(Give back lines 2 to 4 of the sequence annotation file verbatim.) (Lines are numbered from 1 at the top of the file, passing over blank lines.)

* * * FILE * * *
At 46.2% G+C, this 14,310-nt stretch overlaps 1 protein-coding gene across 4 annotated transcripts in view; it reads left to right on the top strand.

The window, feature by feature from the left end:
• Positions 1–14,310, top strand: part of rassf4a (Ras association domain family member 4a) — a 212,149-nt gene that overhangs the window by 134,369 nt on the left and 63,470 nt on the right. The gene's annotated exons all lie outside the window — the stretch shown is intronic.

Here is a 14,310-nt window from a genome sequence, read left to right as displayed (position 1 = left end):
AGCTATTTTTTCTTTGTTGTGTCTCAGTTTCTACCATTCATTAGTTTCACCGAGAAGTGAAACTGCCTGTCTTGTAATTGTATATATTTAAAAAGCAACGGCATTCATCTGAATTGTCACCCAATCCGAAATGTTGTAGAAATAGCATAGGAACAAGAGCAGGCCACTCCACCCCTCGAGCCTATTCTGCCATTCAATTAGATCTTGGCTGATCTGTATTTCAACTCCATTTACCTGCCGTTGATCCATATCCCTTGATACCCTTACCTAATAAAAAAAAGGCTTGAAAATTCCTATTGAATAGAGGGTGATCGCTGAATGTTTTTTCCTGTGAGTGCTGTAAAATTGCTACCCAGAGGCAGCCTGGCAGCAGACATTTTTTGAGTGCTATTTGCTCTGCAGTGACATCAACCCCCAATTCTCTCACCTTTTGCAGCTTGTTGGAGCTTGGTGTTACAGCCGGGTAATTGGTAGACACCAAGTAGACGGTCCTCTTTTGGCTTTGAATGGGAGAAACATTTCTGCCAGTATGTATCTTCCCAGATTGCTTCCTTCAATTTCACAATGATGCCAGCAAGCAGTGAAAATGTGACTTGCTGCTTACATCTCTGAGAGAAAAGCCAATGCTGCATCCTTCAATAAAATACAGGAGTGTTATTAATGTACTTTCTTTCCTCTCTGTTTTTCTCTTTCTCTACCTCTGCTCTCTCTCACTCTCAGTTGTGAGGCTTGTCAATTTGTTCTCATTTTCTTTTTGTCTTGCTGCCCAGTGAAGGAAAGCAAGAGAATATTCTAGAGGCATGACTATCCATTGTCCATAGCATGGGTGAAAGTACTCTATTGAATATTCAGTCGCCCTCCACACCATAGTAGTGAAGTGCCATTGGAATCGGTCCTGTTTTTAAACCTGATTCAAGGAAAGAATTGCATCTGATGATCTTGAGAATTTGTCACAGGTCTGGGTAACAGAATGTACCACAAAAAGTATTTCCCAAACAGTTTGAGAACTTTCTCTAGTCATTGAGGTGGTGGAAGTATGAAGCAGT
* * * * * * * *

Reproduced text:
The window, feature by feature from the left end:
• Positions 1–14,310, top strand: part of rassf4a (Ras association domain family member 4a) — a 212,149-nt gene that overhangs the window by 134,369 nt on the left and 63,470 nt on the right. The gene's annotated exons all lie outside the window — the stretch shown is intronic.

Here is a 14,310-nt window from a genome sequence, read left to right as displayed (position 1 = left end):